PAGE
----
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The Philippines Government and the Moro Islamic Liberation Front signed an agreement in 2014 to end the protracted conflict in the Bangsamoro region of the southern Philippines. But while the agreement included provisions on empowering women, women and other groups including indigenous peoples, people living in conflict-affected areas and former combatants are at risk of being pushed to the margins.
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Covid-19 lockdown restrictions have not stopped Francisca Lofranco Tagalog, a community leader from Cebu City in the central Philippines, from helping women and children who experience domestic violence. “We have faced some new difficulties in our operations,” says Tagalog, 60, who leads the organization Bantay Banay (Family Watch). “But it did not stop us from doing the things we normally do for the community.”
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For the hundreds of families in the coastal communities of Barangay Tanza 2, the always-ready area Administrator, Irma Bantique Glomar, is the one to seek out if something needs fixing. “If something goes wrong, always ask Admin,” they like to say. And with a little help from UN Women, “Admin” has been instrumental in fixing the dilapidated wooden-plank walkways that traverse the community, connecting households and connecting the community to the main road outside.
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A little more than a year after its creation, the Bangsamoro Autonomous Region in Muslim Mindanao (BARMM) is facing its latest threat to peace and security: the COVID-19 pandemic. Grievances associated with the pandemic, including inequitable access to healthcare and social support, are fueling community tensions, driving discrimination and hate speech, and reigniting violent conflict between clans and with government forces.
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Twenty-one years ago Pacita “Bing” Fortin pursued a career in social work despite her father’s reservations. “Social work is a profession,” she explains. “People think that a social worker merely hands out relief goods, but that is a misconception.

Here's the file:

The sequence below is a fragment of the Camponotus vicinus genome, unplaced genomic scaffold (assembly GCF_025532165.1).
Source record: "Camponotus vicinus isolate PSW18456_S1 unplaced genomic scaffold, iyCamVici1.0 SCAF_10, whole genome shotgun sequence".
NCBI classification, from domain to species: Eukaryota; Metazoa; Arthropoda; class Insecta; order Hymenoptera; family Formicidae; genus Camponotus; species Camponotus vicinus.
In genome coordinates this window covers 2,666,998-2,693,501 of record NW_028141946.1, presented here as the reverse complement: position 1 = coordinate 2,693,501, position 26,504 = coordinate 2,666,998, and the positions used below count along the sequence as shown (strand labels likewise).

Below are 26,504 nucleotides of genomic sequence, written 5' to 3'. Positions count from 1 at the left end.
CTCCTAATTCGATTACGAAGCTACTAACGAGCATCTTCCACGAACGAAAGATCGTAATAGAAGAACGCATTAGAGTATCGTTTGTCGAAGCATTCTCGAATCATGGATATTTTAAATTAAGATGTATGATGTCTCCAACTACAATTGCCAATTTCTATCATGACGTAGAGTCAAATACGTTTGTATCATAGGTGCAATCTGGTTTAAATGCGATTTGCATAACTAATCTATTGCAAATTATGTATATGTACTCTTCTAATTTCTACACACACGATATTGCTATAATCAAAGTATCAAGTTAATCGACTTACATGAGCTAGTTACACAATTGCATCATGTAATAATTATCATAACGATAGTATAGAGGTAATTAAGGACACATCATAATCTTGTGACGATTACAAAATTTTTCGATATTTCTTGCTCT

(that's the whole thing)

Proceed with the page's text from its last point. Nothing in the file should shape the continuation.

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Pamela Grace P. Español-Solano is one of nine female doctors volunteering at a COVID-19 facility in southern Philippines.
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Christian Ewert is President of amfori, a global business association for open and sustainable trade. amfori groups over 2,400 retailers, importers, brands and associations of more than 40 countries, with a combined turnover of more than 1 trillion euros. amfori recently signed the Women’s Empowerment Principles (WEPs), which UN Women and United Nations Global Compact developed to guide private companies to create gender-equal workplaces.
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Maica Teves, Executive Director of SPARK! Philippines, was primarily focused on women’s economic empowerment until she teamed up with other organizations to create a Filipino version of the #MeToo campaign to address gender-based violence. Through collaboration with SPARK!, UN Women, Empower, and the Embassy of Sweden in Manila, the #RespetoNaman (Respect Me) campaign was born.
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Following decades of struggle for peace in southern Philippines, the Bangsamoro Organic Law was ratified in July 2018. The law creates a new political entity to replace the existing autonomous region, which is home to 13 ethno-linguistic groups in Mindanao. On 22 February 2019, the transitional authority took their oath of office, swearing in the new government’s Chief Minister, Cabinet and Parliament...